Teacher's Guide: Hints for the Active Learning Questions
1. Those who would answer "yes" might point out that Miss America winners do not resemble women generally. Those who would answer "no" might argue that viewers understand that pageant contestants aren't meant to be representative of the general population.
2. You might also discuss with the class any differences they see between the portrayals of men and women in ads, such as age, body positions, gestures, and facial expressions.
3. You might find examples of social platforms in non-profit charitable organizations your family, school, church or community already supports, in issues that are deeply important to you, or in newspaper stories you find either troubling or inspiring.
1. Examples of links between the pageant and broader national developments include a college girl being chosen Miss America for the first time in the 1940s, as women's public roles increased during World War II, and the 1968 protest against the pageant, which reflected the rising women's movement.
2. You might also ask if any girls in the class wish to give their own reasons for using, or not using, makeup.
3. The best decade for American women might be the one in which the most women had the most career and family choices, and the widest range of work opportunities. It might also be the one in which the most women were able to obtain higher education, choose how they should appear, and express themselves in the public sphere as activists, community leaders, politicians, athletes, performers, or scholars. Some might argue that the best decade for American women is one in which the most women didn't have to work, and could concentrate on being mothers and home makers. Regardless of which decade you think is best, make sure you consider the lives of women of all socio-economic backgrounds and all races in your answer.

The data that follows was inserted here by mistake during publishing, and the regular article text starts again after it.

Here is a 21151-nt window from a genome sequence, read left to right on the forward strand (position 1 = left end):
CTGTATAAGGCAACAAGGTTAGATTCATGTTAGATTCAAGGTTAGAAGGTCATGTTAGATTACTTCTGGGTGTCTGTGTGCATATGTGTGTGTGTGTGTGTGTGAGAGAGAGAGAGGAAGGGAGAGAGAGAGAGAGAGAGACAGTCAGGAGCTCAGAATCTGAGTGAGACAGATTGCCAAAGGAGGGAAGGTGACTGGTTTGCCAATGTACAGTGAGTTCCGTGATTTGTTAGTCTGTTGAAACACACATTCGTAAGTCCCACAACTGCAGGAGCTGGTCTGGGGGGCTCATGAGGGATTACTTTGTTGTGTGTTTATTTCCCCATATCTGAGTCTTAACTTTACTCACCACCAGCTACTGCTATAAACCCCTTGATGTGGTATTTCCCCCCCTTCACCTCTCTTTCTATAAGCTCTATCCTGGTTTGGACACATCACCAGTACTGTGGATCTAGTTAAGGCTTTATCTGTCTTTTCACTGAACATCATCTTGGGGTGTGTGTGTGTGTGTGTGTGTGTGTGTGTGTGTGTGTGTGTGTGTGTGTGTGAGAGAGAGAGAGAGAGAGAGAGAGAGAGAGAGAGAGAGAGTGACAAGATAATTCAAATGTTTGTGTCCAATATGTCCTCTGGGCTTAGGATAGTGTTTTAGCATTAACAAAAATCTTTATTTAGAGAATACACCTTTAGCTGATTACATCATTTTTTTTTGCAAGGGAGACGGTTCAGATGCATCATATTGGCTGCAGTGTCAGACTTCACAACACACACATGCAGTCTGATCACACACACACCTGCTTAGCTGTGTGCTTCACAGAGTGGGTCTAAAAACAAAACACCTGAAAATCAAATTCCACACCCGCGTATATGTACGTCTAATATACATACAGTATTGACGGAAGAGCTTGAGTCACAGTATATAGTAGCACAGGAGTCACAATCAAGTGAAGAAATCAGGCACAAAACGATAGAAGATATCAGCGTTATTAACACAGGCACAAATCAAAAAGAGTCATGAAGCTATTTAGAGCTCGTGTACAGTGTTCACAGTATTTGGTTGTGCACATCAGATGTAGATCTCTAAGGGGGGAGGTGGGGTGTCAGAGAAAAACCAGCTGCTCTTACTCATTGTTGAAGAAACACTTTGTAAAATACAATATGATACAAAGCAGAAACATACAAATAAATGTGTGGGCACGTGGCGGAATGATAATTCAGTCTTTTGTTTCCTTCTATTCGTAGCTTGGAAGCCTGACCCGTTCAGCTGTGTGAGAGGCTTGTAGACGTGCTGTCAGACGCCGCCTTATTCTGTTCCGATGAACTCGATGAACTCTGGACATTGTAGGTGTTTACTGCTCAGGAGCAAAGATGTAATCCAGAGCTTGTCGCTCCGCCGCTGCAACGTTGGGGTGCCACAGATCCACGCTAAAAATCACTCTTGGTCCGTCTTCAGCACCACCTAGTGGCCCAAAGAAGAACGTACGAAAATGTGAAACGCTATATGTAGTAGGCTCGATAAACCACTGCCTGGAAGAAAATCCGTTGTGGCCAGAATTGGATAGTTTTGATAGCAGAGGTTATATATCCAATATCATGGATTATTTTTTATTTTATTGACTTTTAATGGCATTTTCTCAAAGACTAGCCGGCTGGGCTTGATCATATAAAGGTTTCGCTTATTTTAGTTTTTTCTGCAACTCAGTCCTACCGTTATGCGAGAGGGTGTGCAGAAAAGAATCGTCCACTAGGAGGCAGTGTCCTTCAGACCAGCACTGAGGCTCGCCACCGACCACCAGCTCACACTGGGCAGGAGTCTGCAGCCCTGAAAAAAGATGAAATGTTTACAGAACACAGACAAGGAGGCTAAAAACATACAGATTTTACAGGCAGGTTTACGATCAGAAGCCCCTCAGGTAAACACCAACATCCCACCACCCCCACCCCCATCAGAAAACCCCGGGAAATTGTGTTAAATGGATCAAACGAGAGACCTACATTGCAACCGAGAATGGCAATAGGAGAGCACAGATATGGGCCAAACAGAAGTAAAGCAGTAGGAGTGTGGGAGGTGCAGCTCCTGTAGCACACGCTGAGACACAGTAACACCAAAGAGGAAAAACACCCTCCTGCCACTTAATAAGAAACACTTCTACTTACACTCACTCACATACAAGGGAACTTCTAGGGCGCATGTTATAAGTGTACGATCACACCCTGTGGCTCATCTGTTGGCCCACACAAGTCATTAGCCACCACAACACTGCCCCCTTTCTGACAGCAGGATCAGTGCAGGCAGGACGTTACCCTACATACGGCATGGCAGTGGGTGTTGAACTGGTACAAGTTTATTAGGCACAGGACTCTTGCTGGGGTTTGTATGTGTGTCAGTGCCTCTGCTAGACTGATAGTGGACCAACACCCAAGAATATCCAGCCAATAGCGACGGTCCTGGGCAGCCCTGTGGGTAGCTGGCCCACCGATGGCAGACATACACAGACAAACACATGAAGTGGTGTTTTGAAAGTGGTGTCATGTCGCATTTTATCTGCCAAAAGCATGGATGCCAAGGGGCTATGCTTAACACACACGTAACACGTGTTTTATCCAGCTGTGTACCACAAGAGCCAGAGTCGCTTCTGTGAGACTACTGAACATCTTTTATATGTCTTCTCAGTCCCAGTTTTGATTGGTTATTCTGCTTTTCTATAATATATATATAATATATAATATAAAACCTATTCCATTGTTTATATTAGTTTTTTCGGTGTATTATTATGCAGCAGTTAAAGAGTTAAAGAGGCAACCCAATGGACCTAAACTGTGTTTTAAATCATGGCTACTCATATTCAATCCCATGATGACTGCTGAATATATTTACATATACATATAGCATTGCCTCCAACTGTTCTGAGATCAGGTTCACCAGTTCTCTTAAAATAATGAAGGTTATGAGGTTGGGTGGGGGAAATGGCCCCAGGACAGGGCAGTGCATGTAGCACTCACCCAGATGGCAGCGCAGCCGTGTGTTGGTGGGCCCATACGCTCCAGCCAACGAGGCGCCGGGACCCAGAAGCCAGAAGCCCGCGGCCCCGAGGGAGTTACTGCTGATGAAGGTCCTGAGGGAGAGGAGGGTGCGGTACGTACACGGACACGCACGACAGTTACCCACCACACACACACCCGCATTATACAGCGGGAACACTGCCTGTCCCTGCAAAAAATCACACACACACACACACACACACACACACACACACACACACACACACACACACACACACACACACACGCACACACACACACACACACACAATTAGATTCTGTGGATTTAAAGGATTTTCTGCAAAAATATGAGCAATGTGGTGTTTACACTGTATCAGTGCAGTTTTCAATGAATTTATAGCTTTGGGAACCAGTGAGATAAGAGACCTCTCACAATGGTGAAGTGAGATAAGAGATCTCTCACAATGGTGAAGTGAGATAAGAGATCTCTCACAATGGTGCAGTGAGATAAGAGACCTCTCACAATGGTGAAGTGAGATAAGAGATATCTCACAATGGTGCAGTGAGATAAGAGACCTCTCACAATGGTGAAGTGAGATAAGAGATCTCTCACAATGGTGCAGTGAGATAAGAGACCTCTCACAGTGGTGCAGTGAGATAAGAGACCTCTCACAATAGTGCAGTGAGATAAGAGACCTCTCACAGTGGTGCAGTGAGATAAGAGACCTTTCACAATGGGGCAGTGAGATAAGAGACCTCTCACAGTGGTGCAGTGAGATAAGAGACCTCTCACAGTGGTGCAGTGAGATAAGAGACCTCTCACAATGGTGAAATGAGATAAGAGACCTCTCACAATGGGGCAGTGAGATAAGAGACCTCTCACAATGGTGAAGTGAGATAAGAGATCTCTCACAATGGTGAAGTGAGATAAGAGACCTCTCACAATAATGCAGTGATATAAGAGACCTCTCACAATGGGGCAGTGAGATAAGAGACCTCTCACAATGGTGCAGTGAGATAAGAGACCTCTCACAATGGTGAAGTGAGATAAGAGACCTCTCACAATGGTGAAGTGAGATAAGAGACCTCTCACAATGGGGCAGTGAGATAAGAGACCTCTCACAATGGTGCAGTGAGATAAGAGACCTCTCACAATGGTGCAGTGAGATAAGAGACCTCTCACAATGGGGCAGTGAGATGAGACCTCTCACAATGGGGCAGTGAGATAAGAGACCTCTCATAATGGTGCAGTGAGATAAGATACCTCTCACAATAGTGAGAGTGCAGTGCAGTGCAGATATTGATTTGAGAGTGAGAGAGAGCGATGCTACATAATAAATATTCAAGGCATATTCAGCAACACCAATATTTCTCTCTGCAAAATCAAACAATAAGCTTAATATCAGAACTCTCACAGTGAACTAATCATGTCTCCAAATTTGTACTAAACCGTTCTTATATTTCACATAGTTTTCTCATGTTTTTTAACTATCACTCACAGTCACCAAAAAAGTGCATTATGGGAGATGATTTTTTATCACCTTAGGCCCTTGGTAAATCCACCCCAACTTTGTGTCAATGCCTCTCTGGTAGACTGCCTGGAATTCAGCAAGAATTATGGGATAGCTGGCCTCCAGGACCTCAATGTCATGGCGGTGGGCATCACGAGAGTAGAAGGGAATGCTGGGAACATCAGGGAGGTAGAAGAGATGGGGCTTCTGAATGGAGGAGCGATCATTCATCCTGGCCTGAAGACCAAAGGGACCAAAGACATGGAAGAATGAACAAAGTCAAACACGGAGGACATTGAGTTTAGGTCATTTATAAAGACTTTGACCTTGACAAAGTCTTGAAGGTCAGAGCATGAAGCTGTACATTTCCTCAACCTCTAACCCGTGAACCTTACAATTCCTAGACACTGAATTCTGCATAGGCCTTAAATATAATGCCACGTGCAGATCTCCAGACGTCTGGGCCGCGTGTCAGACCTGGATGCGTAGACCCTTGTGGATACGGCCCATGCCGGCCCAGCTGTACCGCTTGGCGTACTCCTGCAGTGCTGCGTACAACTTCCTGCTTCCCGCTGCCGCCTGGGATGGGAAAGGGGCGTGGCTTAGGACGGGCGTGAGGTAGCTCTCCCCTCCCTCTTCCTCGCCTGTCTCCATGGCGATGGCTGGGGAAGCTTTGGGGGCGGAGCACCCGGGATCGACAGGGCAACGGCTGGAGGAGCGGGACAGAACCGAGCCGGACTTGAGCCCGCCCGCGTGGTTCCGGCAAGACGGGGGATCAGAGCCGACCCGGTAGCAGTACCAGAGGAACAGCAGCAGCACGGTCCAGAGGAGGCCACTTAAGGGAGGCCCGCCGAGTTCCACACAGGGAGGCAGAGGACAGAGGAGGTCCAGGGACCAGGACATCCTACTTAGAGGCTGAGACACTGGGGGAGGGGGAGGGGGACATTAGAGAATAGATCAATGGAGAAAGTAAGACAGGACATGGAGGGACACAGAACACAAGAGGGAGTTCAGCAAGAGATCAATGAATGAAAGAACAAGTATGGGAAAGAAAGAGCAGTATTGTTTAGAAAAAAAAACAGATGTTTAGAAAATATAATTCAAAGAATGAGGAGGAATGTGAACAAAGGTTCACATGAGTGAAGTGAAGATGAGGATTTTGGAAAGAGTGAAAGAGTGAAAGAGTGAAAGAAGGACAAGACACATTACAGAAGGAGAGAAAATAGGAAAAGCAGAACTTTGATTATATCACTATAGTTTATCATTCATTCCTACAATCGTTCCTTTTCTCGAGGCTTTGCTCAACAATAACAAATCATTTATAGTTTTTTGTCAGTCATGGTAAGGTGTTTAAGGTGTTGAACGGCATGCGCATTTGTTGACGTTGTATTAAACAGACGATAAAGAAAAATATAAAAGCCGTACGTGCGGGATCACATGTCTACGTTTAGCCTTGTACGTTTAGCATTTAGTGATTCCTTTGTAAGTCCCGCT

1a. Maps should show the following tallies: AL (2), AR (2), AZ (2), CA (6), CO (3), CT (1), DC (2), FL (1), GA (1), HI (2), IL (4), KS (3), KY (1), MI (4), MN (3), MO (1), MS (4), NC (1), NJ (2), NY (3), OH (6), OK (4), OR (1), PA (5), SC (2), TN (2), TX (3), UT (2), VA (2), WI (1).
1b. Students should divide the total population of each state (obtained from the U.S. Census Bureau Web site) by the number of winners from that state to find out the number of winners relative to the state's population. For instance, Alabama, with a 2000 population of 4,447,100, has had two winners, so it's had a winner for every 2,223,550 people in the state. Then the population totals and winner totals can be added up for each of the regions, and students can perform the same calculation, dividing the total population of the region by the number of winners from that region to find out the number of winners relative to the region's population.
2. States where a significant part of the population is African American, such as a number of Southern states, might have had more winners.
1a. The Businessmen's League of Atlantic City, to maintain business in the city after the end of the summer vacation season on Labor Day.
1b. In the 1950s, Catalina Swimwear withdrew as sponsor after a Miss America refused to wear a bathing suit. The following decade, Pepsi removed its sponsorship after deciding the pageant had not kept up with the times.
1c. The event might attract people who are likely to buy that company's products or services, or the event might be so liked and respected that sponsoring the event could help improve a company's public image.
2. You may want to begin by assembling a list of questions the guide should answer and then assigning each question to a different group of students.